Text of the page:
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Increase the Number of Repository Resources

To continue growing, the repository must continually add content resources. Repositories have tried a number of strategies to encourage faculty to contribute content; evolving content sharing standards enable linking among repositories, to offer users an expanding body of resources.

While The Orange Grove has presented a number of ideas to encourage dissemination and promote use of a repository, getting users to contribute items remains one of the largest challenges facing both institutional and statewide repositories.

In “Towards a Knowledge Lifecycle: Populating Repositories ‘Upstream’” The author points out that, “Even with clear guidelines and easy-to-use online facilities potential contributors have not yet incorporated regular repository deposit into their scholarly workflows.”

One way to encourage deposit of resources is to do everything possible to remove barriers, real or perceived. “Towards a Knowledge Lifecycle” identifies 2 such obstacles astime (deposit as an additional task for busy academics) and the complexity of copyright.“ The time needed to deposit an item is a concern for many faculty members. The Orange Grove has addressed this issue by attempting to make the contribution process as simple as possible. Items are added to the repository via a series of forms which prompt the contributor to fill in the pertinent metadata and other descriptive information.

The copyright issue is more difficult. Faculty members, of course, want to maintain control over their work and intellectual property. They must feel confident that they maintain ownership of their work and that they are not simply giving up ownership of a resource when they deposit it in a repository. Education is really the only way to alleviate these concerns. Creative Commons (http://creativecommons.org/) offers a variety of licenses that people can use to protect their copyright while still allowing others to use the resources for educational purposes.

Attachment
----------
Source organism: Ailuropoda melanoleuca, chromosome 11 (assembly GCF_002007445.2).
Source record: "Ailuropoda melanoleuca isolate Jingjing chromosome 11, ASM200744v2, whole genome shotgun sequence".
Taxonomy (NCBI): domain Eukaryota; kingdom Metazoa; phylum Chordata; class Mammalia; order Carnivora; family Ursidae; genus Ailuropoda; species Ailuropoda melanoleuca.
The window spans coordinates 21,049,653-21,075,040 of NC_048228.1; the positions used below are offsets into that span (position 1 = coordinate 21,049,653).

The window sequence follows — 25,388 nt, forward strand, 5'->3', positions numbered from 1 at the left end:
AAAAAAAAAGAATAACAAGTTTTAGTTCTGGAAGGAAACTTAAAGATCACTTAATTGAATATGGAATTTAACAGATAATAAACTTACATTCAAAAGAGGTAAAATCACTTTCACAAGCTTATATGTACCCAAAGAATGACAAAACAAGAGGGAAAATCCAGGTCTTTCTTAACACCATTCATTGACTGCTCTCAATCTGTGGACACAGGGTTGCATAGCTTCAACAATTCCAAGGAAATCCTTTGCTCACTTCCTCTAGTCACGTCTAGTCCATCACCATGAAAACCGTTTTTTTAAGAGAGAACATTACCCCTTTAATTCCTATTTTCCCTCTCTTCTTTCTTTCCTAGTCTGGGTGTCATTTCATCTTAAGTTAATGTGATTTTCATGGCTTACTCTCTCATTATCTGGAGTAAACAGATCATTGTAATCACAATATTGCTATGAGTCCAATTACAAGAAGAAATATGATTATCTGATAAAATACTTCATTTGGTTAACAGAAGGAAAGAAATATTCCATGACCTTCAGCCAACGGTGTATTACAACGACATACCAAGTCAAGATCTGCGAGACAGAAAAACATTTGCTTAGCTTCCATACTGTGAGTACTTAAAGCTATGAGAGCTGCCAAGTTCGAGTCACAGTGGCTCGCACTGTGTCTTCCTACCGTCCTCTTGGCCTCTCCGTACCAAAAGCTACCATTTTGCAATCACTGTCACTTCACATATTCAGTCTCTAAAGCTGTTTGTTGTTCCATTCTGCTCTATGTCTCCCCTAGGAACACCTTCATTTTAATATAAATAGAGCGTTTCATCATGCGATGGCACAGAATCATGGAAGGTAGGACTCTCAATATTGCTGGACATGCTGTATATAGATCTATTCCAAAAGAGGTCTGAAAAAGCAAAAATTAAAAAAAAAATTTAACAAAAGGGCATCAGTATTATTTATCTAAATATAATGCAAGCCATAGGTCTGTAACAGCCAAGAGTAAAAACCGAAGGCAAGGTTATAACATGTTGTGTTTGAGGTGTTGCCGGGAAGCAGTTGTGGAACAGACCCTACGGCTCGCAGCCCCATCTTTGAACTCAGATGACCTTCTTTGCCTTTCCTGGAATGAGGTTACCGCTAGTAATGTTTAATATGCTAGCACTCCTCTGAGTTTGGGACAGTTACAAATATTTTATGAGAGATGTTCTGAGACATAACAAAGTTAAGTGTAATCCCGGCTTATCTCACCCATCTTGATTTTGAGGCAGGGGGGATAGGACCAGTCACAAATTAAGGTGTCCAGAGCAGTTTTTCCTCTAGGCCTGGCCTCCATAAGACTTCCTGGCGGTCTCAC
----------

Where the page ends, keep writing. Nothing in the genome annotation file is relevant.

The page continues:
For example The Orange Grove encourages users to use Creative Commons licensing for items they contribute to the repository. The default copyright for items is the Creative Commons by-sc-na license (Attribution Non-Commercial Share Alike). This license specifies that others may “remix, tweak, and build upon your work non-commercially, as long as they credit you and license their new creations under the identical terms. Others can download and redistribute your work…but they can also translate, make remixes, and produce new stories based on your work. All new work based on yours will carry the same license, so any derivatives will also be non-commercial in nature.” The Orange Grove also allows users to replace the default copyright statement with one of their choosing (which may be either more or less restrictive on the item’s usage)

Links:
Towards a Knowledge Lifecycle: Populating Repositories ‘Upstream’”http://expertvoices.nsdl.org/hatcheck/2008/12/16/towards-a-knowledge-lifecycle-populating-repositories-“upstream/

Creative Commons by-sc-na license (Attribution, Non-Commercial, Share Alike) http://creativecommons.org/licenses/by-nc-sa/3.0/


A Project of Florida Distance Learning Consortium Funded by Fund for the Improvement of Postsecondary Education (FIPSE)